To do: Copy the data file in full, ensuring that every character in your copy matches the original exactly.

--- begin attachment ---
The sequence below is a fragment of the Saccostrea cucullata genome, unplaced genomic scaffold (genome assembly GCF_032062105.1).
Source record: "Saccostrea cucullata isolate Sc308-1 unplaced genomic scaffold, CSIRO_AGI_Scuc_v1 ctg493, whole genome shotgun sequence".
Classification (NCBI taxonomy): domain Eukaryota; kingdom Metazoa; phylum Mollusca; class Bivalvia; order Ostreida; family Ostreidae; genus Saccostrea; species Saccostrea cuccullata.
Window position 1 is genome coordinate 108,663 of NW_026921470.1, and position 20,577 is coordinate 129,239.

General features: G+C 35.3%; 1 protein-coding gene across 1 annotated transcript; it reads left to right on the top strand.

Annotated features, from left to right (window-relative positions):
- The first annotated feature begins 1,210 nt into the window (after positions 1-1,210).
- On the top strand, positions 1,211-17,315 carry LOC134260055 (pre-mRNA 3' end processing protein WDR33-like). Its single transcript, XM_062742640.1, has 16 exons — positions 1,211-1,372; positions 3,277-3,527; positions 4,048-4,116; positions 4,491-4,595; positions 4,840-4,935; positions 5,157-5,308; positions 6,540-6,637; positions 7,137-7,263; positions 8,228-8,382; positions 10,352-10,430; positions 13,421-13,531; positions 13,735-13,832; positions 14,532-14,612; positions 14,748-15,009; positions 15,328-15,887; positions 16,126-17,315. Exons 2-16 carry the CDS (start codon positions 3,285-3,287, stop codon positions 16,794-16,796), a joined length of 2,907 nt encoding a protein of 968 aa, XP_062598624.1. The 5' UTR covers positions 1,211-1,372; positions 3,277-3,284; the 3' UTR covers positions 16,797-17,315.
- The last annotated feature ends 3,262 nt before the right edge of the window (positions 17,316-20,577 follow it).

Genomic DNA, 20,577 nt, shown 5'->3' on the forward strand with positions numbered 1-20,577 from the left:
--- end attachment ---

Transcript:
The sequence below is a fragment of the Saccostrea cucullata genome, unplaced genomic scaffold (genome assembly GCF_032062105.1).
Source record: "Saccostrea cucullata isolate Sc308-1 unplaced genomic scaffold, CSIRO_AGI_Scuc_v1 ctg493, whole genome shotgun sequence".
Classification (NCBI taxonomy): domain Eukaryota; kingdom Metazoa; phylum Mollusca; class Bivalvia; order Ostreida; family Ostreidae; genus Saccostrea; species Saccostrea cuccullata.
Window position 1 is genome coordinate 108,663 of NW_026921470.1, and position 20,577 is coordinate 129,239.

General features: G+C 35.3%; 1 protein-coding gene across 1 annotated transcript; it reads left to right on the top strand.

Annotated features, from left to right (window-relative positions):
- The first annotated feature begins 1,210 nt into the window (after positions 1-1,210).
- On the top strand, positions 1,211-17,315 carry LOC134260055 (pre-mRNA 3' end processing protein WDR33-like). Its single transcript, XM_062742640.1, has 16 exons — positions 1,211-1,372; positions 3,277-3,527; positions 4,048-4,116; positions 4,491-4,595; positions 4,840-4,935; positions 5,157-5,308; positions 6,540-6,637; positions 7,137-7,263; positions 8,228-8,382; positions 10,352-10,430; positions 13,421-13,531; positions 13,735-13,832; positions 14,532-14,612; positions 14,748-15,009; positions 15,328-15,887; positions 16,126-17,315. Exons 2-16 carry the CDS (start codon positions 3,285-3,287, stop codon positions 16,794-16,796), a joined length of 2,907 nt encoding a protein of 968 aa, XP_062598624.1. The 5' UTR covers positions 1,211-1,372; positions 3,277-3,284; the 3' UTR covers positions 16,797-17,315.
- The last annotated feature ends 3,262 nt before the right edge of the window (positions 17,316-20,577 follow it).

Genomic DNA, 20,577 nt, shown 5'->3' on the forward strand with positions numbered 1-20,577 from the left: